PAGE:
WELCOME JOHN MANOS
John K. Manos was a magazine editor in Chicago for 20 years. Since 2001 he has earned his living as a writer, editor, and occasional musician. He is a graduate of Knox College. Dialogues of a Crime is his first novel.
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Q&A with John Manos
Writing and Reading:
Do you draw from personal experiences and/or current events?
I tend to start with personal experience and then expand from there. I’ve found that with very few exceptions, truly autobiographical writing—my own included—is simply not very interesting. It’s like hearing about someone else’s dream—intriguing to the individual, but not to the audience. However, everything I write sparks from a personal experience or an event I happen to notice, perhaps in the news.
Do you start with the conclusion and plot in reverse or start from the beginning and see where the story line brings you?
It’s often a combination of both approaches. But most often, I know where the story is going to end and on occasion have even written the last line almost at the outset. However, even though I also know where the story begins, it unfolds according to its own reality as much as it unfolds according to an plot outline I have on paper or in my mind.
Your routine when writing? Any idiosyncrasies?
I treat writing as a job, albeit a job that can consume seven days a week. So I start writing once the dogs have been walked and I have a cup of coffee at hand. I take breaks but will work into the evening when I’m accomplishing something. But there’s nothing particularly idiosyncratic about my usual routine.
Is writing your full time job? If not, may I ask what you do by day?
If I can include editing other people’s work, then yes, I have done almost nothing other than writing to earn a living since 2001. Prior to then I was a magazine editor.
Who are some of your favorite authors?
This list is almost too long. The prose writers who immediately spring to mind are Gabriel Garcia Marquez, Thomas Pynchon, J.M. Coetzee, Pete Dexter, Cormac McCarthy, Kurt Vonnegut, Ann Patchett, Joseph Conrad, Flannery O’Connor, Saul Bellow, and Toni Morrison, but a recitation of my favorite authors could go on and on. I love many different authors and many different writing styles.
What are you reading now?
I read multiple books simultaneously. The ones that are underway at the moment are Bad Reputation by Matt Hader; House of Meetings by Martin Amis; Bird Sense by Tim Birkhead; TransAtlantic by Colum McCann; The Long Home by William Gay; Seeing by Jose Saramago; Bleeding Edge by Thomas Pynchon; and Life by Richard Fortey.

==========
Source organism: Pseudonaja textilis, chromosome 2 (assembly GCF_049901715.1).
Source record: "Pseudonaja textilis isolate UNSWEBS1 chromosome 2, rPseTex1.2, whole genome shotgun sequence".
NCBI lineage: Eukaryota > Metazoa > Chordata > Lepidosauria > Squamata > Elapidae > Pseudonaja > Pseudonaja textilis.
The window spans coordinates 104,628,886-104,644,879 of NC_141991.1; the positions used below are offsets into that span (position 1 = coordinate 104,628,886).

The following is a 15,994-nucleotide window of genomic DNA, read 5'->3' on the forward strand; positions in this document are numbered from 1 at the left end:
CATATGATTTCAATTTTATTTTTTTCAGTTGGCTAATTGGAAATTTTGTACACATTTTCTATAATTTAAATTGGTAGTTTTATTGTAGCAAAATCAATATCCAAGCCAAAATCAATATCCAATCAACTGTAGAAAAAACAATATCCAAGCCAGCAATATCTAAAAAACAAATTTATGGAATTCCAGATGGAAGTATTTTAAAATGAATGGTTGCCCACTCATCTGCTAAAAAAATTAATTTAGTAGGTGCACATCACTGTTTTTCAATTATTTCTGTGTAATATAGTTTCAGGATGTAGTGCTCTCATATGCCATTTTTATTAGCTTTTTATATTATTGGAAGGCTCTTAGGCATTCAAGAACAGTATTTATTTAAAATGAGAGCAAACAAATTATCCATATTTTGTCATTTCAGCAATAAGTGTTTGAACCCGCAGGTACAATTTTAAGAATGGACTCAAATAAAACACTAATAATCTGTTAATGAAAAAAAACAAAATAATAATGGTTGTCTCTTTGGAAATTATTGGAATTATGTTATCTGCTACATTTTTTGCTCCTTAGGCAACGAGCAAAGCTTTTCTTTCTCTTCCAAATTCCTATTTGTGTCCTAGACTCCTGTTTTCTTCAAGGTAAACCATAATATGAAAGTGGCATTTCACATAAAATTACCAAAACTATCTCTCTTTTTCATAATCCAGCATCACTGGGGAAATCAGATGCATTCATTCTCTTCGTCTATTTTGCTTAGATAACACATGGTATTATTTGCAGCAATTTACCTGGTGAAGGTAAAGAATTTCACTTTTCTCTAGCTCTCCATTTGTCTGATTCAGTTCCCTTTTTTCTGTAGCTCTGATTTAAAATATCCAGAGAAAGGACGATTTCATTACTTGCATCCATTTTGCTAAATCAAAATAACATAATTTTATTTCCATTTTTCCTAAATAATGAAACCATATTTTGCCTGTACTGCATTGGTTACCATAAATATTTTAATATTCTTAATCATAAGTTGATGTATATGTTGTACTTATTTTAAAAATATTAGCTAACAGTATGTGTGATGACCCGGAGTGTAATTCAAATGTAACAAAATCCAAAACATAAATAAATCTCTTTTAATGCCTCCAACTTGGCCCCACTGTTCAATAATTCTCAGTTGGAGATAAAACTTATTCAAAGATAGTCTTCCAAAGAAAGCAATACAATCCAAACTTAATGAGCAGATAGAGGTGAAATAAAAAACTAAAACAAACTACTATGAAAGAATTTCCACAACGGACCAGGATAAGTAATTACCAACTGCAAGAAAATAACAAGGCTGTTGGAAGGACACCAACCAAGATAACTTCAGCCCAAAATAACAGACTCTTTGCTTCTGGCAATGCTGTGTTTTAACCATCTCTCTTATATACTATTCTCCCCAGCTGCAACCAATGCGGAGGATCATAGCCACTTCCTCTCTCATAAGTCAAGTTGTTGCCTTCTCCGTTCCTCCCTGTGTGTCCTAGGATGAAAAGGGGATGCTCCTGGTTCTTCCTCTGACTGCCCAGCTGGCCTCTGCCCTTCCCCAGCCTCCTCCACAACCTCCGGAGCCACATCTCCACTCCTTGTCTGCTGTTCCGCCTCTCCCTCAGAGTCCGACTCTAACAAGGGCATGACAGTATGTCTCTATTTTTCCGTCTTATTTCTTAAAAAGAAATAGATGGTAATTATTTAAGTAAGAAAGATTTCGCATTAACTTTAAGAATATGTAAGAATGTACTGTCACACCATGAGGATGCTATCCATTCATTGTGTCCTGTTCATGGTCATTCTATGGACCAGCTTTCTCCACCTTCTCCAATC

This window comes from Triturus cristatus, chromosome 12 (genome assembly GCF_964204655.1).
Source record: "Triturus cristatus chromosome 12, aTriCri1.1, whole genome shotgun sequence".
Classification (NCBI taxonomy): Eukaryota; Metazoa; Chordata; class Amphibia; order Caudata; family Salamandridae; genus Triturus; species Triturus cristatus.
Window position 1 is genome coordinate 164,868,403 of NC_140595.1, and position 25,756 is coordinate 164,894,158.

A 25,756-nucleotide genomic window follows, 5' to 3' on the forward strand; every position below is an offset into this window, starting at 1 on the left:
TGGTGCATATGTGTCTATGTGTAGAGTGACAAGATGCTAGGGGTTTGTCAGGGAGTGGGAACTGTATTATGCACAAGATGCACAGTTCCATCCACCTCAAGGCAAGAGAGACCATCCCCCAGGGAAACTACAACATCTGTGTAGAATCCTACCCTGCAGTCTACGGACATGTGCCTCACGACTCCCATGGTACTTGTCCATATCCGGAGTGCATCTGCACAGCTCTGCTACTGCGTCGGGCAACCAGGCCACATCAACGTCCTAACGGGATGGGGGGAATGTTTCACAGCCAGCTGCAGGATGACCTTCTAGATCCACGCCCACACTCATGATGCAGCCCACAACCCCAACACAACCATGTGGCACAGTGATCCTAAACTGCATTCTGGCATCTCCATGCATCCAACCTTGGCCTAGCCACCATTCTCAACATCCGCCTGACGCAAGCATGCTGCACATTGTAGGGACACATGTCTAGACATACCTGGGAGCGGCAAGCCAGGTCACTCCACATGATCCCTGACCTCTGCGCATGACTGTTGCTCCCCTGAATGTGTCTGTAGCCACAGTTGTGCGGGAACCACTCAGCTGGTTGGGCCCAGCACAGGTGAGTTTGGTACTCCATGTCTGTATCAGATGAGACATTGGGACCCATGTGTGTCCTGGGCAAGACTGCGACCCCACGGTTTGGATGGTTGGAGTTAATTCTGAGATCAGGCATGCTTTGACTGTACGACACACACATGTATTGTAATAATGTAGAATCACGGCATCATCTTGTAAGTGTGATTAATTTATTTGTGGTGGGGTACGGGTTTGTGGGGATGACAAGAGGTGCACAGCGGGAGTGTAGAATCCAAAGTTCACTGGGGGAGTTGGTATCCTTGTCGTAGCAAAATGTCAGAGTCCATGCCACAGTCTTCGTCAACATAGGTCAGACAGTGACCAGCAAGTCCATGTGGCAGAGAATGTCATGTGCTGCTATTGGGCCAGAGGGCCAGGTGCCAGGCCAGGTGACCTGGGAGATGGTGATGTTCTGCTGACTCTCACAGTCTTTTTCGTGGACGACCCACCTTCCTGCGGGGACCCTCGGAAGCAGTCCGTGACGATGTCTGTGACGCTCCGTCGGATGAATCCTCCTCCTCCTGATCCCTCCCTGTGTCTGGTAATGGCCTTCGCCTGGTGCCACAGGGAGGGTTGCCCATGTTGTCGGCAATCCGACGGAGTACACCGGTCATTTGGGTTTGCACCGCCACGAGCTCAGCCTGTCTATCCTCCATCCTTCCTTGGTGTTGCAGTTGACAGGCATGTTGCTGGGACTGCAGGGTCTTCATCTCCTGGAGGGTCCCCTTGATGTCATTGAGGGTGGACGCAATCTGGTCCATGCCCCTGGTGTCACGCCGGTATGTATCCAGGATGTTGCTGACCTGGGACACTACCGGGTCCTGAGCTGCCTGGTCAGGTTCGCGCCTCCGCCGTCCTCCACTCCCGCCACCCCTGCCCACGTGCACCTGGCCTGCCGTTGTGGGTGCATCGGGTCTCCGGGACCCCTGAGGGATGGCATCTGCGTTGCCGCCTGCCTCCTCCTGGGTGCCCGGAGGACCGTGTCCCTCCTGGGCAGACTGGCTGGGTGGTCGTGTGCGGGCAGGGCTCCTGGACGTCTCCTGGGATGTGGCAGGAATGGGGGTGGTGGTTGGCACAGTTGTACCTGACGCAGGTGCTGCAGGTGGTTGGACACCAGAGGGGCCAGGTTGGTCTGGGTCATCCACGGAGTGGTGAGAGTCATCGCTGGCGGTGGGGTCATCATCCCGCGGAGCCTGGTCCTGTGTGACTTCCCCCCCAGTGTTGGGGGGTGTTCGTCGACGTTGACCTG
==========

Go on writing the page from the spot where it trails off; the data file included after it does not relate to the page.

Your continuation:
Are you working on your next novel? Can you tell us a little about it?
Yes. It’s the story of a 35-year-old woman in 1960 who is in no way prepared to raise four children by herself. The novel follows the twists and turns of her efforts to make her way under what, for her, are nearly impossible circumstances.
Your novel will be a movie. Who would you cast?
Ryan Gosling as Michael Pollitz; Kevin Dunn as Detective Klinger.
Manuscript/Notes: hand written or keyboard?
Both, but mostly keyboard.
Favorite leisure activity/hobby?
There are far too many to list—it would take dozens of pages just to compile the finalists. So here’s just one out of at least a thousand: A souvlaki dinner with Greek fries, slathered in white wine sauce and tzatziki, at The Athenian Room restaurant on Chicago’s north side.
ABOUT THE BOOK
(from Kirkus Reviews)
In Dialogues of a Crime, Michael Pollitz must decide whether to protect the mobster who has protected him.
When Mike, a college student in 1972 Illinois, is arrested on drug charges, his father insists he use a public defender. His childhood friend’s father, Dom Calabria, head of the Outfit in Chicago, wants to help Mike by providing a first-rate lawyer, but Mike goes with his father’s wishes. The outcome is a plea bargain for a short stay in Astoria Adult Correctional Facility—but after he’s brutally beaten and raped by three inmates, Mike spends most of his sentence in the infirmary. He doesn’t give up his assailants’ names but threatens their lives right before he’s set to be released. When Mike is picked up by the head of the mob, people notice.
Flash forward to 1994, when Detective Larry Klinger begins investigating the murders of two former Astoria inmates who were violently killed shortly after being released. An informant—the third man who beat Mike—tells Klinger that the murders were committed by Calabria, the kingpin whom Klinger would like to see taken down. Klinger investigates, coming in contact with Mike, and the two form a friendship. When Klinger realizes that Mike will never give up Calabria, he begins to wonder whether it’s even worth investigating the murders of such evil men.
READ AN EXCERPT
Genre: Crime Fiction
Published by: Amika Press
Publication Date: July 26, 2013
Number of Pages: 300
ISBN: July 26, 2013
NOTE: Excessive strong language & Graphic violence
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